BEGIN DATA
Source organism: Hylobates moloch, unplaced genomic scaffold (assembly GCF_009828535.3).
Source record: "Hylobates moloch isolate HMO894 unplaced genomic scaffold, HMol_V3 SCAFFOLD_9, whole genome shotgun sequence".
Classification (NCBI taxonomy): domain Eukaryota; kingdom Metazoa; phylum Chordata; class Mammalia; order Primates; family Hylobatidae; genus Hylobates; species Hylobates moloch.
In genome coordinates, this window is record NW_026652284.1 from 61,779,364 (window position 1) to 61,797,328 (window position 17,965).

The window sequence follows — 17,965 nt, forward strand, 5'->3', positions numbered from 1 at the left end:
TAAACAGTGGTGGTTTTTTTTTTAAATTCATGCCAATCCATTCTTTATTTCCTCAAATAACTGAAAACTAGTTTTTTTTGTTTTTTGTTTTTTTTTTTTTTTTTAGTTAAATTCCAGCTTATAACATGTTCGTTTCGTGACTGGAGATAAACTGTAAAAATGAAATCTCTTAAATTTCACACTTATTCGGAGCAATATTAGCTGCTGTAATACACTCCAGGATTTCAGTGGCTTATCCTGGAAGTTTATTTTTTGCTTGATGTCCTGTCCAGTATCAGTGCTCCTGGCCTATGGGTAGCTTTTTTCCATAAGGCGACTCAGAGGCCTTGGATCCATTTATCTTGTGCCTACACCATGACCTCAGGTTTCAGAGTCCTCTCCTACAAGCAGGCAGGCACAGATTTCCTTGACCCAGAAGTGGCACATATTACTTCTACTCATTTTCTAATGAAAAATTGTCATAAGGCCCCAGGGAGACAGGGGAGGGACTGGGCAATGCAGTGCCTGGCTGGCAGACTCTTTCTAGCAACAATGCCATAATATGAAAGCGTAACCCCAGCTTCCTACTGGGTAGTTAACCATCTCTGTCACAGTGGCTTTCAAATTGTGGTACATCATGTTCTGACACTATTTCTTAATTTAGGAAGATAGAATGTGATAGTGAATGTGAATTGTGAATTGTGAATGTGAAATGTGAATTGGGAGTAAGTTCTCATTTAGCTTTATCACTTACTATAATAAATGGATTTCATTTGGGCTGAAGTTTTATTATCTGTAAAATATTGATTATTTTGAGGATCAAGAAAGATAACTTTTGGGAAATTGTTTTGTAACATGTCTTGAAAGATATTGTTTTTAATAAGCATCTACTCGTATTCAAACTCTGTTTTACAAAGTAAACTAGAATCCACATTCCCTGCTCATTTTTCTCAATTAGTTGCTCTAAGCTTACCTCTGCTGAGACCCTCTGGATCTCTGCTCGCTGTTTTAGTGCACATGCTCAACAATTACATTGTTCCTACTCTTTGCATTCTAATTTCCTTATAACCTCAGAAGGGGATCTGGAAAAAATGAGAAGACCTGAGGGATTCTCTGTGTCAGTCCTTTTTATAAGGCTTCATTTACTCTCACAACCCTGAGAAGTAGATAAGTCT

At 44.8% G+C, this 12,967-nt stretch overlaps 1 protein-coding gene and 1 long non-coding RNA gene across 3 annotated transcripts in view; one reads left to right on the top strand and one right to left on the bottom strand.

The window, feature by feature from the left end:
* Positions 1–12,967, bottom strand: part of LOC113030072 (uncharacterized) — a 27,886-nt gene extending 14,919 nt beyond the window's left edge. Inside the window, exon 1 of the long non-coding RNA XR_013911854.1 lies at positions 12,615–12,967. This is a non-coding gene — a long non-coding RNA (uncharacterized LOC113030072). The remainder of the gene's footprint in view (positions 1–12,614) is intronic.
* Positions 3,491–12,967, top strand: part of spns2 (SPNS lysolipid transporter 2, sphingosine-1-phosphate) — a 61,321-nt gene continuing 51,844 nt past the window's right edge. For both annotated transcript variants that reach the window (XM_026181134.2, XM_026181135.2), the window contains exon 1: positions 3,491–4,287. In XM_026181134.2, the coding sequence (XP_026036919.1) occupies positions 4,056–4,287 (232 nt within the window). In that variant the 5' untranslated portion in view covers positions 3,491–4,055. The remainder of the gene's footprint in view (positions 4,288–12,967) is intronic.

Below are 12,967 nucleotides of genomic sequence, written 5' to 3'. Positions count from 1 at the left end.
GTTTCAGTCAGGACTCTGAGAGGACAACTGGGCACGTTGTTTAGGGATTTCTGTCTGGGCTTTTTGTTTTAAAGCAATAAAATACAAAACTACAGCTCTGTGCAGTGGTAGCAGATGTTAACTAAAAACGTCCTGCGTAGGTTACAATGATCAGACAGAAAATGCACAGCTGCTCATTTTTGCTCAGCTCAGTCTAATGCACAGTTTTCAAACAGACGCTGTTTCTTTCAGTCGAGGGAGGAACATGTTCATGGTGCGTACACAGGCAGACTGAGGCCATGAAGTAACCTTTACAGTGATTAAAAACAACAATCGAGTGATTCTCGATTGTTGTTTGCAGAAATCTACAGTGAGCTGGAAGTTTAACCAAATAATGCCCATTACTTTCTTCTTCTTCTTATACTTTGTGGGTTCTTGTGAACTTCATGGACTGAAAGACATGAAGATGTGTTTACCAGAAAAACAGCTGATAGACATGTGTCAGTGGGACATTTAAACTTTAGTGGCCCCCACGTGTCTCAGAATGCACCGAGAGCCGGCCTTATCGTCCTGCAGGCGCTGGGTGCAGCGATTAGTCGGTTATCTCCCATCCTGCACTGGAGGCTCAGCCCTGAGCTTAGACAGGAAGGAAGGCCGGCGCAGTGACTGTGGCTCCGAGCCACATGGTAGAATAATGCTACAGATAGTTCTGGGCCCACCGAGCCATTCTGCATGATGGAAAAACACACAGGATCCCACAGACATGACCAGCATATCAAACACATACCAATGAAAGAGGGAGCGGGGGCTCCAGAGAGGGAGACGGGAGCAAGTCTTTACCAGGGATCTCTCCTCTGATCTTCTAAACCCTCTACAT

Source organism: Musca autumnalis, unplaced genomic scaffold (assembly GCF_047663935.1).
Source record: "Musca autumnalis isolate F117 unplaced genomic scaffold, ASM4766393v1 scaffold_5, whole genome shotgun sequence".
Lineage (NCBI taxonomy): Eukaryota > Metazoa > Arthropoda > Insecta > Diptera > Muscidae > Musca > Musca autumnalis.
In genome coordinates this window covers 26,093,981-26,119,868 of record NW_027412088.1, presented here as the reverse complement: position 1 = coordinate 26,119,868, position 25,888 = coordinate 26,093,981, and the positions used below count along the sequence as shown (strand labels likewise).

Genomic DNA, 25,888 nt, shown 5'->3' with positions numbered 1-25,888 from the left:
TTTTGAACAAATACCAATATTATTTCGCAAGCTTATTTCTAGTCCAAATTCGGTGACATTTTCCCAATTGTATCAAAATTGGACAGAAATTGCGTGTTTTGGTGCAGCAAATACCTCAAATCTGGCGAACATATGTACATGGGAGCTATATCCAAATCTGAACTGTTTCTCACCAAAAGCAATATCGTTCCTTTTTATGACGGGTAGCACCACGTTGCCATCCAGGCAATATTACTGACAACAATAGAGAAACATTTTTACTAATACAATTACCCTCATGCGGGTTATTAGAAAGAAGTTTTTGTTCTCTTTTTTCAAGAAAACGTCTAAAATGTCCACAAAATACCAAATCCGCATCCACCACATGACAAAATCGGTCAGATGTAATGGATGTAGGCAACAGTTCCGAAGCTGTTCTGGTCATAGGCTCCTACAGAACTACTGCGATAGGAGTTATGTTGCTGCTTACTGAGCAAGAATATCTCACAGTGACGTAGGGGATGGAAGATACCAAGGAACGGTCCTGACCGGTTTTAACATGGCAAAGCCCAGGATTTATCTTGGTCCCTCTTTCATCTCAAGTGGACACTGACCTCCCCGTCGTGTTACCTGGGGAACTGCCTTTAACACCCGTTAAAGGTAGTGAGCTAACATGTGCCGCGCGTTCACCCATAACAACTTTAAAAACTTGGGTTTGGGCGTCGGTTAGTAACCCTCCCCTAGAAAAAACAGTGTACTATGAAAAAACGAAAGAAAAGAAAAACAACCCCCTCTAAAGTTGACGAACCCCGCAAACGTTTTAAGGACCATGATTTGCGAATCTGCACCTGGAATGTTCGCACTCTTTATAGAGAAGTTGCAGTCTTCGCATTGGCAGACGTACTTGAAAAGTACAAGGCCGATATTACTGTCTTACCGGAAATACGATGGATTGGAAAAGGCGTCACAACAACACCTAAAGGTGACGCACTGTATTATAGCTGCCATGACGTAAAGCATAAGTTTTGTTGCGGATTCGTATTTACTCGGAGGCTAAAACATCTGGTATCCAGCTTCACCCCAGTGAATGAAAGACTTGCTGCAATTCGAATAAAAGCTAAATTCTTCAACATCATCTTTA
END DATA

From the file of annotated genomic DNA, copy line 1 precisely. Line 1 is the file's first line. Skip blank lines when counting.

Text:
Source organism: Hylobates moloch, unplaced genomic scaffold (assembly GCF_009828535.3).